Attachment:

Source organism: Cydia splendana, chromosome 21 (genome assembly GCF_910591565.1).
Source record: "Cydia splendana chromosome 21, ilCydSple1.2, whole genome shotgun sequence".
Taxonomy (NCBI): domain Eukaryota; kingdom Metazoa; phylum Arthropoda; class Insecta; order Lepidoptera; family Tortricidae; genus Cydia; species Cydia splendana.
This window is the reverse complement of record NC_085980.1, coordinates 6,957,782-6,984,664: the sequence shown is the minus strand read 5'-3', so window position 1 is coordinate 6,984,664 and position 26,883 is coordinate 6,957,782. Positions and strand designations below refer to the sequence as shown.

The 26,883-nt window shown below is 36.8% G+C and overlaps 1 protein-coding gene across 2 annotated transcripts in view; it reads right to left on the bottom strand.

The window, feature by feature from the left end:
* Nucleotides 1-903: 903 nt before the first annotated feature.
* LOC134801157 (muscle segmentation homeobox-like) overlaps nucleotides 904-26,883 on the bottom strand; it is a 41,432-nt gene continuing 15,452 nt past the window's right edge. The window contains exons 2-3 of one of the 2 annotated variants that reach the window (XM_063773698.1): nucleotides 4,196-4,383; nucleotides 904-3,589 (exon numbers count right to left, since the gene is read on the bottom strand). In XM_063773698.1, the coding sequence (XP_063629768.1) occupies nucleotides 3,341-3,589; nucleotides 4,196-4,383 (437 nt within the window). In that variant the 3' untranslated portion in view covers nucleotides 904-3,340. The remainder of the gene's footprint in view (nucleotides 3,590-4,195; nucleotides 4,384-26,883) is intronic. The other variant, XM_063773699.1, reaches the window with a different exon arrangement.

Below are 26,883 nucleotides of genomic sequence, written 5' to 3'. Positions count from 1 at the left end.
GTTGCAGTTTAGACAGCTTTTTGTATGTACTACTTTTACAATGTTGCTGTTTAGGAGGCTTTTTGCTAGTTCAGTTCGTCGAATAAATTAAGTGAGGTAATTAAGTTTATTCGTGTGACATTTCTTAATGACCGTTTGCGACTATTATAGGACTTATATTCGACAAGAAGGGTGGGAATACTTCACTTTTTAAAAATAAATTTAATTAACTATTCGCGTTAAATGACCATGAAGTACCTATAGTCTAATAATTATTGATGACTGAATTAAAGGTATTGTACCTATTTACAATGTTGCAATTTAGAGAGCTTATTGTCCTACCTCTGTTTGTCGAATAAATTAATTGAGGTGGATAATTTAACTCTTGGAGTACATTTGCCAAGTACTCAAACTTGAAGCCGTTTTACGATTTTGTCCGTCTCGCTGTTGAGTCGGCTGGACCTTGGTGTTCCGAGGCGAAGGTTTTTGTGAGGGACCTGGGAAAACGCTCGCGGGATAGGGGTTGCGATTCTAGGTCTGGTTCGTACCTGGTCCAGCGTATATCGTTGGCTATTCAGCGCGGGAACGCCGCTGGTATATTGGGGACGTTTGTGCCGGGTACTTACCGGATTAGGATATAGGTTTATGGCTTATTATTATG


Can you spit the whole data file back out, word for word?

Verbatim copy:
Source organism: Cydia splendana, chromosome 21 (genome assembly GCF_910591565.1).
Source record: "Cydia splendana chromosome 21, ilCydSple1.2, whole genome shotgun sequence".
Taxonomy (NCBI): domain Eukaryota; kingdom Metazoa; phylum Arthropoda; class Insecta; order Lepidoptera; family Tortricidae; genus Cydia; species Cydia splendana.
This window is the reverse complement of record NC_085980.1, coordinates 6,957,782-6,984,664: the sequence shown is the minus strand read 5'-3', so window position 1 is coordinate 6,984,664 and position 26,883 is coordinate 6,957,782. Positions and strand designations below refer to the sequence as shown.

The 26,883-nt window shown below is 36.8% G+C and overlaps 1 protein-coding gene across 2 annotated transcripts in view; it reads right to left on the bottom strand.

The window, feature by feature from the left end:
* Nucleotides 1-903: 903 nt before the first annotated feature.
* LOC134801157 (muscle segmentation homeobox-like) overlaps nucleotides 904-26,883 on the bottom strand; it is a 41,432-nt gene continuing 15,452 nt past the window's right edge. The window contains exons 2-3 of one of the 2 annotated variants that reach the window (XM_063773698.1): nucleotides 4,196-4,383; nucleotides 904-3,589 (exon numbers count right to left, since the gene is read on the bottom strand). In XM_063773698.1, the coding sequence (XP_063629768.1) occupies nucleotides 3,341-3,589; nucleotides 4,196-4,383 (437 nt within the window). In that variant the 3' untranslated portion in view covers nucleotides 904-3,340. The remainder of the gene's footprint in view (nucleotides 3,590-4,195; nucleotides 4,384-26,883) is intronic. The other variant, XM_063773699.1, reaches the window with a different exon arrangement.

Below are 26,883 nucleotides of genomic sequence, written 5' to 3'. Positions count from 1 at the left end.
GTTGCAGTTTAGACAGCTTTTTGTATGTACTACTTTTACAATGTTGCTGTTTAGGAGGCTTTTTGCTAGTTCAGTTCGTCGAATAAATTAAGTGAGGTAATTAAGTTTATTCGTGTGACATTTCTTAATGACCGTTTGCGACTATTATAGGACTTATATTCGACAAGAAGGGTGGGAATACTTCACTTTTTAAAAATAAATTTAATTAACTATTCGCGTTAAATGACCATGAAGTACCTATAGTCTAATAATTATTGATGACTGAATTAAAGGTATTGTACCTATTTACAATGTTGCAATTTAGAGAGCTTATTGTCCTACCTCTGTTTGTCGAATAAATTAATTGAGGTGGATAATTTAACTCTTGGAGTACATTTGCCAAGTACTCAAACTTGAAGCCGTTTTACGATTTTGTCCGTCTCGCTGTTGAGTCGGCTGGACCTTGGTGTTCCGAGGCGAAGGTTTTTGTGAGGGACCTGGGAAAACGCTCGCGGGATAGGGGTTGCGATTCTAGGTCTGGTTCGTACCTGGTCCAGCGTATATCGTTGGCTATTCAGCGCGGGAACGCCGCTGGTATATTGGGGACGTTTGTGCCGGGTACTTACCGGATTAGGATATAGGTTTATGGCTTATTATTATG